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1The process of coming into view or becoming exposed after being concealed.‘I misjudged the timing of my emergence’
disclosure, becoming known, coming to light, exposure, unfolding, publication, publicizing, publishing, broadcastingView synonyms
- ‘I do not however see how the late emergence of the evidence matters.’
- ‘Seeds were scored daily for radicle emergence through the testa or PE envelope.’
- 1.1 The escape of an insect or other invertebrate from an egg, cocoon, or pupal case.‘the parasite's eggs hatch synchronously with the emergence of the wasp larvae’
- 1.2Botany An outgrowth from a stem or leaf composed of epidermal and subepidermal tissue, as the prickles on a thistle plant.
2The process of coming into being, or of becoming important or prominent.‘the emergence of the environmental movement’‘Japan's emergence as a modern state’
appearance, arrival, comingView synonyms
- ‘To examine germination in various mutant strains, conidial swelling and germ tube emergence were observed under the microscope.’
- ‘Certain opportunities provided growing Muslim grievance an outlet and enabled the emergence of the Filipino Muslim insurgency movement.’
- ‘Appropriate use of antibiotics will delay and in many cases prevent the emergence of resistance.’
- ‘The 1980s witnessed the emergence of suburban housing developments and shopping complexes.’
- ‘He also said people need to study issues related to the disorientation of society stemming from the emergence of the information age.’
- ‘At the same time the freshly granted freedoms of publication and association did facilitate the gradual emergence of radical movements.’
- ‘The late twentieth century saw the emergence of another class, a small group of businesspeople.’
- ‘Already, we are witnessing the emergence of this shift in Afghanistan and Iraq.’
- ‘There are no castes and only recent evidence of the slow emergence of classes.’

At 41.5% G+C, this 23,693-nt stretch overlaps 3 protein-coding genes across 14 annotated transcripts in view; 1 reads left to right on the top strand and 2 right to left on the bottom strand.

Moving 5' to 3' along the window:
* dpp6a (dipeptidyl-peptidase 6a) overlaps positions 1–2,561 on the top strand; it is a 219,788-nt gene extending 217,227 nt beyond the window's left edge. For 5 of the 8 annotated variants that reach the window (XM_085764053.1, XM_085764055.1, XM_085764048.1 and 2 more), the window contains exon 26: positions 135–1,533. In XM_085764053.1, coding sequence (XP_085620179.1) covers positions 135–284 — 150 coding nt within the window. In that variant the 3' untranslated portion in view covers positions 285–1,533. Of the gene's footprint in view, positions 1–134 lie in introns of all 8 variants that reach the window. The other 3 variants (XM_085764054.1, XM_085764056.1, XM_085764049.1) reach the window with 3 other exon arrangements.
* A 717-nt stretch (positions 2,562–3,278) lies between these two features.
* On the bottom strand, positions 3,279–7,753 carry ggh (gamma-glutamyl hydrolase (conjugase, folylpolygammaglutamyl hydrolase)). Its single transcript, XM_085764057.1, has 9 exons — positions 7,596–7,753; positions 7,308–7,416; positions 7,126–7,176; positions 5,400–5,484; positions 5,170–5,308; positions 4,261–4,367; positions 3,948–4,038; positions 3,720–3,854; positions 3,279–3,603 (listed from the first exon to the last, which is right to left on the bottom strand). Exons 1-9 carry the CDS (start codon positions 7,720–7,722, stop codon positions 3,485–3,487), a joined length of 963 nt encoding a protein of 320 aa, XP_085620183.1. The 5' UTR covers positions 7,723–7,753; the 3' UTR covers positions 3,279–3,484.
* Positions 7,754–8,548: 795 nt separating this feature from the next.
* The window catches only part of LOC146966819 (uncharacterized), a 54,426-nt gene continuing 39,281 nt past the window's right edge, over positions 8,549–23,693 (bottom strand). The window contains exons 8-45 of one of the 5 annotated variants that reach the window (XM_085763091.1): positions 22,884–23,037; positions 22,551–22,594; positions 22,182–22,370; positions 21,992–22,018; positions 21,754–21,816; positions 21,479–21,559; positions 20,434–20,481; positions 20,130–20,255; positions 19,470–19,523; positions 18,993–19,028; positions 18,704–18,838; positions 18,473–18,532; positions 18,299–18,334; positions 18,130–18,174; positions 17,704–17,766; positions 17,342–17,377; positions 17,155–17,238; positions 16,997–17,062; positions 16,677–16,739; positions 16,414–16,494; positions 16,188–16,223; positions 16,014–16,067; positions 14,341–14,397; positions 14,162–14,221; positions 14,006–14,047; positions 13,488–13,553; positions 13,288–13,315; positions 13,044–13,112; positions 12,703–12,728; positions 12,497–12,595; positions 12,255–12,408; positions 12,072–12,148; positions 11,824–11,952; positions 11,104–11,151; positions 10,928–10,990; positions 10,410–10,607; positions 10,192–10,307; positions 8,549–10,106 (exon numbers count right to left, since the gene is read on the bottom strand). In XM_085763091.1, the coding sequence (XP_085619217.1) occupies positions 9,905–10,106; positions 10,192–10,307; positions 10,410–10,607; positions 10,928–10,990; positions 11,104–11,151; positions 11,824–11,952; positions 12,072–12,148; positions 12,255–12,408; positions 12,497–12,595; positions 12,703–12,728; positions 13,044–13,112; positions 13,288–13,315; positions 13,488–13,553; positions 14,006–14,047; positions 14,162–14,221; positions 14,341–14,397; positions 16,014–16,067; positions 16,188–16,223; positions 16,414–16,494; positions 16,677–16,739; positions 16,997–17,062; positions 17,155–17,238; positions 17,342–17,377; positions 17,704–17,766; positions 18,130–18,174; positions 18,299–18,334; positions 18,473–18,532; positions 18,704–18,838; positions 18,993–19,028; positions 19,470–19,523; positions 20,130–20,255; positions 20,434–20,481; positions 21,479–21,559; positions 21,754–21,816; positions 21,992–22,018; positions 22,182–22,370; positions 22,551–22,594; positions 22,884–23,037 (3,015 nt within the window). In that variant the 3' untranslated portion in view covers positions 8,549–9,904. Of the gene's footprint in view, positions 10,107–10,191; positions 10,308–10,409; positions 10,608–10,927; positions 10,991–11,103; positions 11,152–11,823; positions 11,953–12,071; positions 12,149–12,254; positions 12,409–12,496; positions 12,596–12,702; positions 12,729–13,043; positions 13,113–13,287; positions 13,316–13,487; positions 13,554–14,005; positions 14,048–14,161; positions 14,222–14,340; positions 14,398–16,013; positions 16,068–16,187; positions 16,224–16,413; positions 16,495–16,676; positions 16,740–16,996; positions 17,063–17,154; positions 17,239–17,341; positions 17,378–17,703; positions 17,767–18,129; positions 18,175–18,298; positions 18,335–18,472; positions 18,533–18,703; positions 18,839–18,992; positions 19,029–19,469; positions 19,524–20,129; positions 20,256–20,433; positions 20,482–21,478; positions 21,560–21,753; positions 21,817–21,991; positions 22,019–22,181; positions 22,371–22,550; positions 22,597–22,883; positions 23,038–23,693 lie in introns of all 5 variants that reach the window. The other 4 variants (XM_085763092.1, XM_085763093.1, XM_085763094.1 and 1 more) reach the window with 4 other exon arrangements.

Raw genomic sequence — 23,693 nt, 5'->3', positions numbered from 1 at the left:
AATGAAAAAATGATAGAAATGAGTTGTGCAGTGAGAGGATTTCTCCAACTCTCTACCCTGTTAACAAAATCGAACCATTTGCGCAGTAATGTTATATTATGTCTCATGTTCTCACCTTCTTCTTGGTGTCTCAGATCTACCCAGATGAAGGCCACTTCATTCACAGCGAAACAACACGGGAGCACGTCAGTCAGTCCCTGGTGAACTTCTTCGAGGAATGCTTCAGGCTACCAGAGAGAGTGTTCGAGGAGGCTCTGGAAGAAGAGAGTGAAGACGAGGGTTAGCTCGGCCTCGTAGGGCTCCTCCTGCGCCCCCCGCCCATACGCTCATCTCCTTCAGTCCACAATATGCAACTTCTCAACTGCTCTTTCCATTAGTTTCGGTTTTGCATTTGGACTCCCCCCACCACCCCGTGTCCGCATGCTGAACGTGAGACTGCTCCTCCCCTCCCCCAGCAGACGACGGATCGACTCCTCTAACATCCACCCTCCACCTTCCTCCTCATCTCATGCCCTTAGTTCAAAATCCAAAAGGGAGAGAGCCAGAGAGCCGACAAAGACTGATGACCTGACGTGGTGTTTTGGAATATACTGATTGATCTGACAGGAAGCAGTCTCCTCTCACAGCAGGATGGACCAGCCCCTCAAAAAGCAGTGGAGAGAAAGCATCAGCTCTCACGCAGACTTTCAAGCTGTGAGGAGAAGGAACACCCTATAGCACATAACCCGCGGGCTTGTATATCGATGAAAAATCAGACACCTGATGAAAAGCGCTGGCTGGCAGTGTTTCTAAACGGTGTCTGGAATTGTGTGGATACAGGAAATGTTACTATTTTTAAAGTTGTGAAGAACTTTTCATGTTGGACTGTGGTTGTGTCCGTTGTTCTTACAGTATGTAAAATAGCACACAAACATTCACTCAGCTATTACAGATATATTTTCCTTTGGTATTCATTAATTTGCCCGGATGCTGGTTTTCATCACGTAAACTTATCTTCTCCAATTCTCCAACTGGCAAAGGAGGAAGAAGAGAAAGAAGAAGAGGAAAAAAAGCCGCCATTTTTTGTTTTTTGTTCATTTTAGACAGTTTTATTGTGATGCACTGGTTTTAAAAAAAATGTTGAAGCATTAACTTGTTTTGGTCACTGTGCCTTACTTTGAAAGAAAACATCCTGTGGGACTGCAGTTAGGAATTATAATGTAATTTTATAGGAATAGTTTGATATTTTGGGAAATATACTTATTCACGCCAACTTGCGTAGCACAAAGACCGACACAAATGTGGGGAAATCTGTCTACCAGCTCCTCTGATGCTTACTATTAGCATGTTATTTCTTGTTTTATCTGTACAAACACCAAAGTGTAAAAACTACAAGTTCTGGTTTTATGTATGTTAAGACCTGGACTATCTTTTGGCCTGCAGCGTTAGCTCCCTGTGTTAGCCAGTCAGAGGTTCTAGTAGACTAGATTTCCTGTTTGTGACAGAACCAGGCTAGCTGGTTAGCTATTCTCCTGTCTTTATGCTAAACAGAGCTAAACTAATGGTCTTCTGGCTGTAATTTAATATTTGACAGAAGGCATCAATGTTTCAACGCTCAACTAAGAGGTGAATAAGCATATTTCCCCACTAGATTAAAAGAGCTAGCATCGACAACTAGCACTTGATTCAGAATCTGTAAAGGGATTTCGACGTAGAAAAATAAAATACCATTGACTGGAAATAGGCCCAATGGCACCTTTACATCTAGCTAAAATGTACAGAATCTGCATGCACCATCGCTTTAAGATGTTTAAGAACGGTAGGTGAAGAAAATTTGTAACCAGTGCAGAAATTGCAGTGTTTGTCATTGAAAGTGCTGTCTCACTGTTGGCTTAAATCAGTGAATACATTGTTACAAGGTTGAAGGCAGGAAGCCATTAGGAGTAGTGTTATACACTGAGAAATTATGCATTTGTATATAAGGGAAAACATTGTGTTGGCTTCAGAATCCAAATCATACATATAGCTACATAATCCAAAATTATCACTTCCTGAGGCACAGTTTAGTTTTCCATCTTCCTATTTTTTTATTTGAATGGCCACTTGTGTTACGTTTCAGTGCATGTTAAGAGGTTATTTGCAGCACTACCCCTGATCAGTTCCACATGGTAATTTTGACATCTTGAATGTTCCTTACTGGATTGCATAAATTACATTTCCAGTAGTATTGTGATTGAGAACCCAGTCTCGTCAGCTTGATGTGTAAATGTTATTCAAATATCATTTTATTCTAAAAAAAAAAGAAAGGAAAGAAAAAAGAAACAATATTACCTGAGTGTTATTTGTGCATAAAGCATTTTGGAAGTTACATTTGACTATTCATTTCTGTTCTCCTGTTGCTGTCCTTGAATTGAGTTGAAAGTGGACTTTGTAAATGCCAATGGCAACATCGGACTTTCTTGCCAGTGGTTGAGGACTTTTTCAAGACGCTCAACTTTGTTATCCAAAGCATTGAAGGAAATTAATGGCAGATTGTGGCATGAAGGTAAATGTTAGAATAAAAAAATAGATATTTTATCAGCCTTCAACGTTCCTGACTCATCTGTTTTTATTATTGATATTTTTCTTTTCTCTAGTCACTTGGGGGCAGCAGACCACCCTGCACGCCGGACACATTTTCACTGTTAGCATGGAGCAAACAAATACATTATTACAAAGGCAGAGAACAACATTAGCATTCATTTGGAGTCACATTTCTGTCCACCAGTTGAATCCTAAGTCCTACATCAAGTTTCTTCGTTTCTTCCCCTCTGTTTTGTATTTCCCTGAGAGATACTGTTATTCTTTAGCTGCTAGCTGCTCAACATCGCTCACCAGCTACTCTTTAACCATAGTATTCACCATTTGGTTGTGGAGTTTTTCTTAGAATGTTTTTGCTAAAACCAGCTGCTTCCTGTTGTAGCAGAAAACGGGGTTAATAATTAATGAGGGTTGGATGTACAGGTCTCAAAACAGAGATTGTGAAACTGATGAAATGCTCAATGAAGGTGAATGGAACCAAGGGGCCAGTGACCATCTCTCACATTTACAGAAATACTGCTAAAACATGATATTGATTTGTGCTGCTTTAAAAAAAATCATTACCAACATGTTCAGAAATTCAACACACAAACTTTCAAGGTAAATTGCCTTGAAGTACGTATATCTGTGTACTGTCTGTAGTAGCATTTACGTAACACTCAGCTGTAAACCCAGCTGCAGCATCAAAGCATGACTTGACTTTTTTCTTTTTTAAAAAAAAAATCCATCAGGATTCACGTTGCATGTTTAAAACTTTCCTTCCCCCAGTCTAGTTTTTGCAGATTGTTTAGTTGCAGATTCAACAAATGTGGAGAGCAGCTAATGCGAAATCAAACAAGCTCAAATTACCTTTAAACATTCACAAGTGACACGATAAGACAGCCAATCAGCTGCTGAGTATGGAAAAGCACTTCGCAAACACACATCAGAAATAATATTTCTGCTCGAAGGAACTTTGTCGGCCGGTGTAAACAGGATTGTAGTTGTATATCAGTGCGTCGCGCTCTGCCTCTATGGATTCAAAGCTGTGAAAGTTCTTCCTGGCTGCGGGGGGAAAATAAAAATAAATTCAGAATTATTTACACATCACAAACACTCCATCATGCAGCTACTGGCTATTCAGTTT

- ‘Hand in hand with European expansion went the gradual emergence of industrial capitalism.’
- ‘The modern period has witnessed the emergence of many new forms of poetry and popular fiction.’
- ‘And this was before the emergence of gay marriage, partial-birth abortions, or stem cell research as subjects of controversy.’
- ‘Under aerobic conditions, the radicle emerged first from the seeds, but root and shoot emergence occurred nearly simultaneously.’
- ‘Military education and its associated teaching awaited the emergence of states and their standing armies.’
- ‘Over the past few seasons, the seeds of the Big 12's emergence have been planted.’
- ‘The 1960s also saw the emergence of liberation movements in the Portuguese African colonies of Angola, Mozambique and Guinea-Bissau.’
- ‘However, it does mark the emergence of a new form which is in direct competition with mainstream media.’
- ‘But his followers found solace in the rapid emergence of a cult.’
- ‘The second factor behind the creation of a new concept of school was the emergence of the nation-state.’
- ‘This change suggests the emergence, in salt-treated plants, of a new linkage between stem height and size of the last-expanded leaves.’
Mid 17th century (in the sense ‘unforeseen occurrence’): from medieval Latin emergentia, from Latin emergere ‘bring to light’ (see emerge).
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